On 10 January 1995 Mr and Mrs Venema were heard by the juvenile judge, who decided that the provisional supervision order should remain in force, but that further opinions should be obtained as soon as possible both from a psychiatrist and a child psychiatrist. Mr and Mrs Venema were allowed to see Kimberly once every two weeks under an access arrangement.
The psychiatrist s report concluded that there were no indications that Mr and Mrs Venema posed any danger to Kimberly, although it could "not be entirely ruled out" that Mrs Venema was suffering from Münchhausen by Proxy Syndrome.
and Mrs Venema appealed, submitting various medical accounts supporting their
case, including statements from three psychiatrists who recommended that
Kimberly be returned to them as she would be in no apparent danger. On
On 22 May 1995, following a hearing in camera, the juvenile judge rescinded the provisional supervision order and the placement order, at the same time refusing to replace the provisional supervision order with a permanent one. Kimberly was handed back to Mr and Mrs Venema.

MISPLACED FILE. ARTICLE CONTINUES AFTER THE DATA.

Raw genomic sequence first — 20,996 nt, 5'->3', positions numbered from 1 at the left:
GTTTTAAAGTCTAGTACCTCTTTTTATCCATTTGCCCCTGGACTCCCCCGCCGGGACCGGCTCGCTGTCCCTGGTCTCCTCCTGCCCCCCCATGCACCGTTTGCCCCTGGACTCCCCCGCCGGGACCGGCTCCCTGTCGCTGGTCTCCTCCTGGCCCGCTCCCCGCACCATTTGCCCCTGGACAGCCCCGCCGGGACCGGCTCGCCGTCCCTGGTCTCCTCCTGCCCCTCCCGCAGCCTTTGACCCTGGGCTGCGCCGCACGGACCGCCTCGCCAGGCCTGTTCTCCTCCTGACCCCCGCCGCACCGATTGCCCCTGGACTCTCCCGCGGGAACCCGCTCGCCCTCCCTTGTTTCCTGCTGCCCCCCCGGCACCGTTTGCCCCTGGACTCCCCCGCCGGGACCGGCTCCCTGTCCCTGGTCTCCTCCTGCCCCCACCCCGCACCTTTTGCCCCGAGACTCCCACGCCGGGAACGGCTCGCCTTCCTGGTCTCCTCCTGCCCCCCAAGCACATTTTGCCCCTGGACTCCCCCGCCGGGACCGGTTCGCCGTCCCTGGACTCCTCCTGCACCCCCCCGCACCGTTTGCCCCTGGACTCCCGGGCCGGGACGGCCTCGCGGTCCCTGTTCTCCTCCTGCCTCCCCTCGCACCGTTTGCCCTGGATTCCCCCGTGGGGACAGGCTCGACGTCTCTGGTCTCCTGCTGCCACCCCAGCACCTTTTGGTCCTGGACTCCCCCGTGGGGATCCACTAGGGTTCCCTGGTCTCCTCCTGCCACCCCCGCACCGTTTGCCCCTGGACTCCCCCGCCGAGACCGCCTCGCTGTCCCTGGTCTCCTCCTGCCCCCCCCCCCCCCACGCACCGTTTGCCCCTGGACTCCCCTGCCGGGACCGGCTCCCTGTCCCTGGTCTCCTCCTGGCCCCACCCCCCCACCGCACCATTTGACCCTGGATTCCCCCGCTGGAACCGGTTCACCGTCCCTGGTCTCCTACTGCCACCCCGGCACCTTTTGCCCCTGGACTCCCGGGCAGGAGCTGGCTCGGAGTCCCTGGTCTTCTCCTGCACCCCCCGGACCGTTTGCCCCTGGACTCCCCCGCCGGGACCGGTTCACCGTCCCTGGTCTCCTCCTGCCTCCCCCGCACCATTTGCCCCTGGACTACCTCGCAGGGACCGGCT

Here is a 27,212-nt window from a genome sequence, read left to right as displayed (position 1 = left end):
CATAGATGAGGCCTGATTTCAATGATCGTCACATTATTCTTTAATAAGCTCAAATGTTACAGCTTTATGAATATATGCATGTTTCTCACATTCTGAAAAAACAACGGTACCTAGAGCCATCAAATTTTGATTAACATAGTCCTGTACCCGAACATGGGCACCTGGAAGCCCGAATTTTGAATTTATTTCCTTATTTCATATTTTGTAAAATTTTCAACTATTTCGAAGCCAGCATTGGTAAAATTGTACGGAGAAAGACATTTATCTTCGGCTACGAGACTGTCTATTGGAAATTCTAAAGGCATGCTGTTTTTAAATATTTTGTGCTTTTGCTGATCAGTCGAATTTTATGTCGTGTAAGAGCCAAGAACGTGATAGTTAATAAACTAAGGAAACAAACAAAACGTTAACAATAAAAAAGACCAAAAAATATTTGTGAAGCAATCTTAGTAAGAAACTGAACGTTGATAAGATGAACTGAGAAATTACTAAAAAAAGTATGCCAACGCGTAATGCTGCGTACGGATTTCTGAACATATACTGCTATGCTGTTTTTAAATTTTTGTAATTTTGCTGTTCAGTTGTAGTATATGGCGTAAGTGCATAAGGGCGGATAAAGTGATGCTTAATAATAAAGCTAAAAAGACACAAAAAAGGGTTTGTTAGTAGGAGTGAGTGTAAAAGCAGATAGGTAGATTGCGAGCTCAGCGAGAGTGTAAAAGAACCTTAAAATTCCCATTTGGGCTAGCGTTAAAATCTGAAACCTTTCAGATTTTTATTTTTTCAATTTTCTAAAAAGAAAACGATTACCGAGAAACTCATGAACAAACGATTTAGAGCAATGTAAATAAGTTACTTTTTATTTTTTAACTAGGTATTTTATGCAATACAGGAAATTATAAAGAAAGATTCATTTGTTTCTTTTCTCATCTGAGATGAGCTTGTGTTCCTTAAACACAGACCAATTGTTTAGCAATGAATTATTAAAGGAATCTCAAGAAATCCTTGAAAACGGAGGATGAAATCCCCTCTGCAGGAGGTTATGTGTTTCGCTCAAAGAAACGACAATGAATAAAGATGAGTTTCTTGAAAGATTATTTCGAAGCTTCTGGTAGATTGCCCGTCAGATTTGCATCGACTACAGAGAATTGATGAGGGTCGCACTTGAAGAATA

The case led to questions in Parliament and a complaint to the Deputy Minister of Justice (Staatssecretaris van Justitie) who ordered an official enquiry. The report of the official inquiry concluded, among other things, that although the Child Welfare Board had no doubt sought in good faith to protect Kimberly s interests, it might with advantage "have displayed more creativity in seeking a solution that did more justice to the parents interests".
2. Procedure and composition of the Court
application was lodged with the European Commission of Human Rights on